Countries in the Gulf, which have always been considered top destinations for expatriates looking for greener pastures, have some of the highest shortages of skilled workers in the Middle East, according to a new report.
PwC conducted a survey of more than 1,500 employees across the Middle East, in which three quarters (75 percent) of respondents in Kuwait and 60 percent in Qatar said their country has a shortage of people with specialised skills.
In Saudi Arabia, the majority (58 percent) of respondents acknowledged that there is a skilled labour shortage in the kingdom, while 46 percent in the UAE shared the same view.
Workers that have specialized skills are often more sought after compared to their peers that have only general skills. A shortage means there are less skilled candidates applying for roles than vacancies.
Addressing the skills shortage
With the shortage, employers in the region recognize the importance of retaining staff with skills. In PwC’s survey, 38 percent of respondents across the Middle East, slightly more than the global average, said their companies had increased salaries as a retention strategy to retain skilled talent.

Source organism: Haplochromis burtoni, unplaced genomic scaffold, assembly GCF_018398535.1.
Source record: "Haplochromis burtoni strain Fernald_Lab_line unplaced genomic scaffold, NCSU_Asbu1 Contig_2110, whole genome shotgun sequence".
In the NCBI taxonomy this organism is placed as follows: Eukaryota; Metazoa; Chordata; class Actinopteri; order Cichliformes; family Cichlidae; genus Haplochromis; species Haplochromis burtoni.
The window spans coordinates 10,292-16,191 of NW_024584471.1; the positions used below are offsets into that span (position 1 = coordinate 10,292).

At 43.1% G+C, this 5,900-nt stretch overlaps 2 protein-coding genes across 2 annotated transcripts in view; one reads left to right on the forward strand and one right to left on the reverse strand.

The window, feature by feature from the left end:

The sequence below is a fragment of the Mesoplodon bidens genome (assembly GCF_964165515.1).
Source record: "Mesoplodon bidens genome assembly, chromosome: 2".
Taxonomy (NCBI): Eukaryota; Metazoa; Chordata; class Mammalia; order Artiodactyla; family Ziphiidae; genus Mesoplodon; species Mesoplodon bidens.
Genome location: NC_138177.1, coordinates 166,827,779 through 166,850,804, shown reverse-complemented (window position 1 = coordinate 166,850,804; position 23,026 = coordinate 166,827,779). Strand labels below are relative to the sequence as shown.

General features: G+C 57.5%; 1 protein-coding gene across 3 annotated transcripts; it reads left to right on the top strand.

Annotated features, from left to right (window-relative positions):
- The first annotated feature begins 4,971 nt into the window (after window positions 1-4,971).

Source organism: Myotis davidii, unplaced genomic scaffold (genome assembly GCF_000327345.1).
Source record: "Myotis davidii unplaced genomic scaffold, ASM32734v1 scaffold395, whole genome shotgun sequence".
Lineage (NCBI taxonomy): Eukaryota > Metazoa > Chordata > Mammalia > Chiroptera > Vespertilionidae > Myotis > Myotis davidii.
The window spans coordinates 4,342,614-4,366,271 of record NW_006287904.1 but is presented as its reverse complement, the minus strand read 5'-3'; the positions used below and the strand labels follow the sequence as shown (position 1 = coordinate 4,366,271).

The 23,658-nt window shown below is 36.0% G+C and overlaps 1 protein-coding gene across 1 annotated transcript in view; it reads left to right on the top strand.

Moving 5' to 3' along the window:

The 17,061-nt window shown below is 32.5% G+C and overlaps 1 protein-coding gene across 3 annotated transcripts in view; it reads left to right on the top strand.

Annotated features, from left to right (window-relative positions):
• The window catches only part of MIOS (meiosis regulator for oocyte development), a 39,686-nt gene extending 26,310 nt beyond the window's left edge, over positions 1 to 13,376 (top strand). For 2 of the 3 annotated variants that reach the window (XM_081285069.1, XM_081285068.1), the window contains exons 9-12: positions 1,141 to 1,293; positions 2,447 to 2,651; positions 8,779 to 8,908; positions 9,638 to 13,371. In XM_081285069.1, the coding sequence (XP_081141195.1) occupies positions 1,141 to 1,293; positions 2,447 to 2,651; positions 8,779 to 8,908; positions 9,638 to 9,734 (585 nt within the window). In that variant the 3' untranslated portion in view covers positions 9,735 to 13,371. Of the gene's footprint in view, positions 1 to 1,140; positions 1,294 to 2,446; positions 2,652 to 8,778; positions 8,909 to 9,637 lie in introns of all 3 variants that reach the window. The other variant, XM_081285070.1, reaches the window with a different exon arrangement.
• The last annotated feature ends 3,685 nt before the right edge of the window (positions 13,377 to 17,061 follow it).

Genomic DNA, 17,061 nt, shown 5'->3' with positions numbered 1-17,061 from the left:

“This may reflect the increasing tendency of employers, especially in Saudi Arabia and the UAE, to raise salaries rather than hire scarce and therefore expensive foreign talent to address skills and labour shortages,” PwC said in its report.
Businesses are also taking other steps to address the shortage, with nearly half (47 percent) of respondents saying that their companies are upskilling their staff, supporting workers with physical and mental well-being (33 percent) and automating and/ or enhancing work via technology (32 percent).
Besides skills shortage, organisations in the region also need to address staff turnover. About a third (30 percent) of workers in the region said they are extremely or very likely to look for a new job in the next year.
The proportion of workers likely to quit their jobs in the region is higher than the global average of 19 percent. Gen Z and millennials in the Middle East are the ones that are more likely to quit.
(Reporting by Cleofe Maceda; editing by Seban Scaria )